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Ivory Coast voters approve new constitution
Ivory Coast voters approve new constitution

Voters in the Ivory Coast have approved a new constitution during a weekend referendum, according to results announced Tuesday. It is hoped that the new charter will help the nation move on from the long lasting crisis in the country and build much needed stability. The newly adopted text received almost 93 percent of the vote [Reuters report]. Opposition leaders claim that the vote was a fraud to keep the current regime in power and called for a boycott of the vote. The turnout was reportedly around 42 percent, but the opposition claims that it was actually “well below 10 percent.” The referendum replaces a constitution that was drafted under military rule. Under the new constitution [CNBC report], a presidential candidate only needs one parent who was Ivorian instead of two. Furthermore, the referendum creates a position for a vice president and the senate. The results must now be validated by the constitutional court before the referendum goes into effect.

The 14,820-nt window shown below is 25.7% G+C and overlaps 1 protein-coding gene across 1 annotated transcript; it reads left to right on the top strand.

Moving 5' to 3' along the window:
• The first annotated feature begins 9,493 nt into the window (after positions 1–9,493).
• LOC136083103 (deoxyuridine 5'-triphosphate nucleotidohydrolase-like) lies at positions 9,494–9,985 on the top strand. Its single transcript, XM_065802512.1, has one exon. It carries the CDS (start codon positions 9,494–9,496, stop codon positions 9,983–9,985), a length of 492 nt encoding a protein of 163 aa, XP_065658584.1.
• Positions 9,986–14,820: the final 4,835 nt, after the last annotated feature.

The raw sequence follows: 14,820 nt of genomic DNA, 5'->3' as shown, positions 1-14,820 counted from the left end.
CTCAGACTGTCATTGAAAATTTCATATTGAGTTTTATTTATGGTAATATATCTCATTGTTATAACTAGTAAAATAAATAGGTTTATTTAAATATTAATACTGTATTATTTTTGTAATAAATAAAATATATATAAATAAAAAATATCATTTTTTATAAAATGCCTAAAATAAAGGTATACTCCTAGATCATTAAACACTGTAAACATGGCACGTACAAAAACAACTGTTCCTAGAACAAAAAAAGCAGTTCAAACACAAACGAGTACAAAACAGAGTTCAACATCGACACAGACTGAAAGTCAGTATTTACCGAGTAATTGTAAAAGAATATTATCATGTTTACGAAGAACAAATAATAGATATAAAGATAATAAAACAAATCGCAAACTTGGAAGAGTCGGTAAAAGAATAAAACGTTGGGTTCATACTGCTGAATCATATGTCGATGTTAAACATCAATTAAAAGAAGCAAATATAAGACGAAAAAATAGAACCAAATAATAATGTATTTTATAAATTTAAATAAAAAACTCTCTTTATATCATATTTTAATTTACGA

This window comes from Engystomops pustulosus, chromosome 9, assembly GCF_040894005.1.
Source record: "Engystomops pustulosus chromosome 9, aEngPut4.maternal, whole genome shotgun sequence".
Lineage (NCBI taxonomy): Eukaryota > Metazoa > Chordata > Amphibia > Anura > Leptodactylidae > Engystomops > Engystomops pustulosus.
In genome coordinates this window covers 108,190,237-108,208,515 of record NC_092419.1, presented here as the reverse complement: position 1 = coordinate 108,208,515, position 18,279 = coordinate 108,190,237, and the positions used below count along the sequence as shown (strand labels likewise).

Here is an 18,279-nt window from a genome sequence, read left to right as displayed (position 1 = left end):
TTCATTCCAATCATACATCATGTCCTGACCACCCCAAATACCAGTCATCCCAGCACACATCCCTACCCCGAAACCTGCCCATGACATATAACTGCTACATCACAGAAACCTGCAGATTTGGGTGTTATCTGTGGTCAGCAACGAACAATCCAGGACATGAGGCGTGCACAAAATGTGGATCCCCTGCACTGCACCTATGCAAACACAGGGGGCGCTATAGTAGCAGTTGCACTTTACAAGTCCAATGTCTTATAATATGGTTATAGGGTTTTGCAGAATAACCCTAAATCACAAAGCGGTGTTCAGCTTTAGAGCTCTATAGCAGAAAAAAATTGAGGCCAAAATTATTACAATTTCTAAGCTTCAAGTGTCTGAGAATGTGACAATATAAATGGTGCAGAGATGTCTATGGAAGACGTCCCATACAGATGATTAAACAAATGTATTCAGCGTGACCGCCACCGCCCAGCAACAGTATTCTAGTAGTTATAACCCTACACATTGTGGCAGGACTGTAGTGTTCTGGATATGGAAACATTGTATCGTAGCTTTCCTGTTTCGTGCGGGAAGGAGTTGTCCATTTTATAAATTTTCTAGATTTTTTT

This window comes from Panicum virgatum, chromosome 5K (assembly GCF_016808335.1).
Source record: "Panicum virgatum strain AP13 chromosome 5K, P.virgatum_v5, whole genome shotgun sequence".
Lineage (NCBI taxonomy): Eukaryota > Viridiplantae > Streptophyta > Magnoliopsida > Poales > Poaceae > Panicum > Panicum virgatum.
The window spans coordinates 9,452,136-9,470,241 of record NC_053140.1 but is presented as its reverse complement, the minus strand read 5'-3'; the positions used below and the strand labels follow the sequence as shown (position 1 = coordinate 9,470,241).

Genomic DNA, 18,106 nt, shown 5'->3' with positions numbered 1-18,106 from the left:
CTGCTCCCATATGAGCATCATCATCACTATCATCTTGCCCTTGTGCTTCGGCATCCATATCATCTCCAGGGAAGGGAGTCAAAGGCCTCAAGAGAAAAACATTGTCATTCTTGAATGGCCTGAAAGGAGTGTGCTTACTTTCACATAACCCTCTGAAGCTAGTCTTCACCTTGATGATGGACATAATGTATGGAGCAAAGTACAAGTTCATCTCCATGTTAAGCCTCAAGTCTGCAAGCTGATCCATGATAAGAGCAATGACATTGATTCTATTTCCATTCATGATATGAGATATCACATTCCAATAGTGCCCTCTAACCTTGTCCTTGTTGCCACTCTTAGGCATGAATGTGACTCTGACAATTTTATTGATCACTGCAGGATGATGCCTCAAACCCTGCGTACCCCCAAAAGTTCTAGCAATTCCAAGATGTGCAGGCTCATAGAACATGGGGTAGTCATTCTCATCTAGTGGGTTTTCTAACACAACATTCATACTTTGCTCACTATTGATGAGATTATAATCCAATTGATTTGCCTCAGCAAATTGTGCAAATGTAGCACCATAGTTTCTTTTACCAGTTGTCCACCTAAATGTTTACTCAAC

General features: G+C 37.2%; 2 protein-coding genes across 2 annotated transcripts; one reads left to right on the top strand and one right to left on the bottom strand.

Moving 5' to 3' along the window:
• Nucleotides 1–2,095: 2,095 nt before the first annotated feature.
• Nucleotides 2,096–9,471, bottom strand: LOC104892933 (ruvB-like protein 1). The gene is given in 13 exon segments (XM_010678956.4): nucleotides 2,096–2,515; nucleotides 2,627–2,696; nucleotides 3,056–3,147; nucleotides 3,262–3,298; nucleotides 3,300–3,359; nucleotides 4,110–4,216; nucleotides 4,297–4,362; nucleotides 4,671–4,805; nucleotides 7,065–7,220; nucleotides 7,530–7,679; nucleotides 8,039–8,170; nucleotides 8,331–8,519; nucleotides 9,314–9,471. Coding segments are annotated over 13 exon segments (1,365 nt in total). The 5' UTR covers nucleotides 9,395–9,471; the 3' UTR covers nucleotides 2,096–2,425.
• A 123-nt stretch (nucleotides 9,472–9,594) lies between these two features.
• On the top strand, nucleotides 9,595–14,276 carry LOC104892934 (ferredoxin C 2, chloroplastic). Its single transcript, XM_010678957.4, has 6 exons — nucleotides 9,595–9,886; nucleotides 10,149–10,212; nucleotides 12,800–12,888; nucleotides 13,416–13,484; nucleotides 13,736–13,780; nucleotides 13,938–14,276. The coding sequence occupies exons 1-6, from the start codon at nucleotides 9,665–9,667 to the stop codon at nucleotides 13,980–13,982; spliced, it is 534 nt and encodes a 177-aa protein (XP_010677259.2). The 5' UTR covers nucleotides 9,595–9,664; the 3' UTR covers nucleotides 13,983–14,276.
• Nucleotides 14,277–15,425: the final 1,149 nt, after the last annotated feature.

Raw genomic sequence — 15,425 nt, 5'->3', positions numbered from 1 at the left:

The Ivory Coast has faced turmoil since 2010 when former president Laurent Gbagbo [BBC profile; JURIST news archive] ran for reelection against former prime minister Alassane Ouattara [BBC profile]. The EU recognized that Ouattara defeated Gbagbo, but Gbagbo refused to concede victory. Gbagbo has been accused [JURIST report] of starting a civil war after losing the presidency, which resulted in 3,000 deaths and one million people displaced. Gbagbo is currently facing trial before the International Criminal Court. This July the UN released a report [JURIST report] claiming that the Ivory Coast needed to make greater efforts to prevent and punish rape.